Experiencing virtual horrors through real pages

Social media is ubiquitous these days. While the power in the hands of an individual appears to be democratic, it often takes a wrong turn as it becomes confused with questionable morals and feelings. Additionally, there is an unprecedented itch to follow a trend or bad trolling.

Published by Griffin Publications, Shreyan Laha’s latest book “Virtually Lost” provides insight into how people might behave if they were to replicate online behavior in the real world. Manisha, the protagonist and professor of psychology is lost in a hill station called Pathabhrashta.

As she tries to find a way out, she realizes that the citizens are nothing more than “real life profiles”.

Moreover, the whole city is governed by the rules of social media and the government presents itself as an administrator. Terrifying is an understatement for what unfolds.

Imagine being the victim of 24/7 surveillance and the city police reading your thoughts while you’re in your bathroom.

Pathabhrashta is an introverted realm. Everyone lacks social skills and goes outside to buy necessities only when necessary.

Those who engage in religious mental gymnastics engage in it in the most compelling and hilarious ways. For example, some people from Pathabhrashta believe in “Jupiterism”.

Mention of the planet Jupiter is found throughout history – in ancient Hindu, Greek and Roman religions. With its massive gravity, it also acts as a literal savior of Earth from unwanted asteroid collisions. Also, unlike the other gods, Jupiter is verifiable.

The mere thought of such a possibility reassures its supporters.

With arguments that are several notches above the arguments of everyday godmen, the possibility of falling prey to an online “belief set”, or even a trend, is much higher.

However, not everything in the city smells of impending doom. Everyone in the city has the right to do anything under the sun and is even rewarded by the government in the form of a form of currency called “monetriades”, an allegory of what we call NFTs.

In fact, Virtually Lost has a repertoire of such allegories. For example, “What a piece of work”, is the name of one of its chapters, a metaphor for the Shakespearian quote and how city administrators managed to reproduce real profiles.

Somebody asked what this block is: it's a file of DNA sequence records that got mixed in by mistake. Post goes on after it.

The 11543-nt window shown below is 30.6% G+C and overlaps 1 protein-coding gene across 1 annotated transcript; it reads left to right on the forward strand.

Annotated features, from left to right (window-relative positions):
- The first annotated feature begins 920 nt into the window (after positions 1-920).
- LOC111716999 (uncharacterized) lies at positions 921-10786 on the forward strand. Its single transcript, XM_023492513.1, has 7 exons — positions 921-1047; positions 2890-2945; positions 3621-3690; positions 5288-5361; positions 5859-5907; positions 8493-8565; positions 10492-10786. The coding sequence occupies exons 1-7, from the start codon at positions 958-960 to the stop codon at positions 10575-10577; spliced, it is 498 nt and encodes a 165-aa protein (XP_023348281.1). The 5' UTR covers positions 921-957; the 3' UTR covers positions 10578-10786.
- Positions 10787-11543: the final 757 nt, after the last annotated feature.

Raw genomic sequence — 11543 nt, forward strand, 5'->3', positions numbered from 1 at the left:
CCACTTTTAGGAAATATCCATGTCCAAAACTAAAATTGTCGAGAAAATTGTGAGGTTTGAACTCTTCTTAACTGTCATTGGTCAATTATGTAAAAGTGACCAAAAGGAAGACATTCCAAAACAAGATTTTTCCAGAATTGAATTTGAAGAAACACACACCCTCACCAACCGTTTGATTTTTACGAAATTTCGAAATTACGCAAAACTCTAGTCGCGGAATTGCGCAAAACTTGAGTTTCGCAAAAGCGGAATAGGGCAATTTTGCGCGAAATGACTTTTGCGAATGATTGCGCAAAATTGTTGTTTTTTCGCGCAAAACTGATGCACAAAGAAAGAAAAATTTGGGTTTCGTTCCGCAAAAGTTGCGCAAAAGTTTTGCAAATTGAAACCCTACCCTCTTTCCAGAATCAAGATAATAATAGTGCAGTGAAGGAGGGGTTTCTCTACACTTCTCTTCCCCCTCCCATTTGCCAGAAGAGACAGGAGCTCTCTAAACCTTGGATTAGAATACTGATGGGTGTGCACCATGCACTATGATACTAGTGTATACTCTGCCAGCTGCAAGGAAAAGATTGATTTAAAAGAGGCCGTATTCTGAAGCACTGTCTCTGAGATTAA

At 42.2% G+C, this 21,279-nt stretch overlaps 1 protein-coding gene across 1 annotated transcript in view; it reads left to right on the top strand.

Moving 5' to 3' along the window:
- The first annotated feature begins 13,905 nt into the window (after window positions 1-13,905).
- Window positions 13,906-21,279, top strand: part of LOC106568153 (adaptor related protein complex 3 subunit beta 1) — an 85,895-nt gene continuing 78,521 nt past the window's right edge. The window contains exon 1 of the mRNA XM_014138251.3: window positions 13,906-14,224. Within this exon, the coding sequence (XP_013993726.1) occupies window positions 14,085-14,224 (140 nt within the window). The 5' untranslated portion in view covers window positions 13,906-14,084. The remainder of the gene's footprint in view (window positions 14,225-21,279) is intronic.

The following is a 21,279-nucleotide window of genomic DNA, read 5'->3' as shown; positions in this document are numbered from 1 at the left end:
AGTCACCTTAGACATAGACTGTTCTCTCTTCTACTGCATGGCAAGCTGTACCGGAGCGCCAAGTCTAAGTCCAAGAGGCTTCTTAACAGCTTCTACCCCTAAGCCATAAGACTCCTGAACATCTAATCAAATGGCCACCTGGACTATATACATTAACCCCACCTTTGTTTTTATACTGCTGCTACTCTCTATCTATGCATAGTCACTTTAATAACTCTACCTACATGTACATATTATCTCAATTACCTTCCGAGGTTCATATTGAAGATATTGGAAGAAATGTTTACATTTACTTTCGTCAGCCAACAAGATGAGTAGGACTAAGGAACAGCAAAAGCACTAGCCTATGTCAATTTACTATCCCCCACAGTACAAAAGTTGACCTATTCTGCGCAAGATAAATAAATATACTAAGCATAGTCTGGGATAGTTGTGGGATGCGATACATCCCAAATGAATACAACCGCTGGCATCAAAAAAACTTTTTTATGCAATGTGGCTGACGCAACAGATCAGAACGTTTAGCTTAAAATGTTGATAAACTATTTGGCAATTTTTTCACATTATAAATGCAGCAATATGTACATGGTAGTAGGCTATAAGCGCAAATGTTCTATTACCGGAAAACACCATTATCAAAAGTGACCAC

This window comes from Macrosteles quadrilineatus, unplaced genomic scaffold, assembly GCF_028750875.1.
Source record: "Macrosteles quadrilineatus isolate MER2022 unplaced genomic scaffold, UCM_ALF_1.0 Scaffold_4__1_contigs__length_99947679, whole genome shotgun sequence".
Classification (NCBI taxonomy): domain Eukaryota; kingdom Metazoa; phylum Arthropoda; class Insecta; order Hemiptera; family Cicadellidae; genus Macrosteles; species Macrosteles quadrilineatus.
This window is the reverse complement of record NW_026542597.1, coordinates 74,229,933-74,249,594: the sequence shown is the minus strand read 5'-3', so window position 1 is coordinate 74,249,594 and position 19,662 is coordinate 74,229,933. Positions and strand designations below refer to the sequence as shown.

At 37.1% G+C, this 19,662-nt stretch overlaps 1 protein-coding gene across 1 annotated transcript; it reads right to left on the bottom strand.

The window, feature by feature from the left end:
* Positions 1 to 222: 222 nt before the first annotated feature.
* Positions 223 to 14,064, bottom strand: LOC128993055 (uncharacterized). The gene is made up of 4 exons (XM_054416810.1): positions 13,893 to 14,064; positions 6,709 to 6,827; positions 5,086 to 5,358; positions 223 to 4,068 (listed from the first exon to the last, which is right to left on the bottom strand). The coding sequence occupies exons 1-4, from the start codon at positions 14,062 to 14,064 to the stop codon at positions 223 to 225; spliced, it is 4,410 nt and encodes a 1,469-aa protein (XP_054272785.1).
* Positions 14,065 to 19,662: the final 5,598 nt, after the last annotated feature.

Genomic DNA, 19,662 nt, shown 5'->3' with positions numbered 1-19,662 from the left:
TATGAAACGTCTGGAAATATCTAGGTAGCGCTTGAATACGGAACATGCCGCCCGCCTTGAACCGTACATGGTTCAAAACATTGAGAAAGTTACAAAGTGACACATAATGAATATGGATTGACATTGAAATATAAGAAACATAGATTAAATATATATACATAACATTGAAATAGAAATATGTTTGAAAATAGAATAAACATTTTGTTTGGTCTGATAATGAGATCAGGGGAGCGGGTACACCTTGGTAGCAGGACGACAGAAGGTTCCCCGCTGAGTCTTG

Although Manisha is a strong female protagonist, there are other characters worth describing. Xaria, a sixteen-year-old teenager, shows how teenagers are shaped if they are too addicted to social networks. Xaria is one of the most fervent Jupiterists. She is much more well-mannered and logical than most humans. Yet, she has no idea about privacy and keeps pushing Manisha’s mind until she is insulted by her. Aadyot is another interesting character; a genius child and one of the few people with a theoretical framework to escape Pathabhrashta, his dreams never came to fruition due to his physical disability. The challenges and vulnerability faced by wheelchair-bound Aadyot give us insight into the lives of people with disabilities.

Individualism, as a science fiction theme, was explored extensively between the 1940s phase and the 1970s phase. The likes of Fahrenheit 451 or Animal Farm provided us with a beacon for “individual thinking”. Contemporary science fiction, on the other hand, is little speculative about the future. Although they have futuristic ornamental themes, they address the socio-political reality of the present day as they see fit in these future contexts.

While themes of individualism remain a rarity in contemporary science fiction, flipping through the crisp pages of Virtually Lost is nostalgia for avid followers of the genre.

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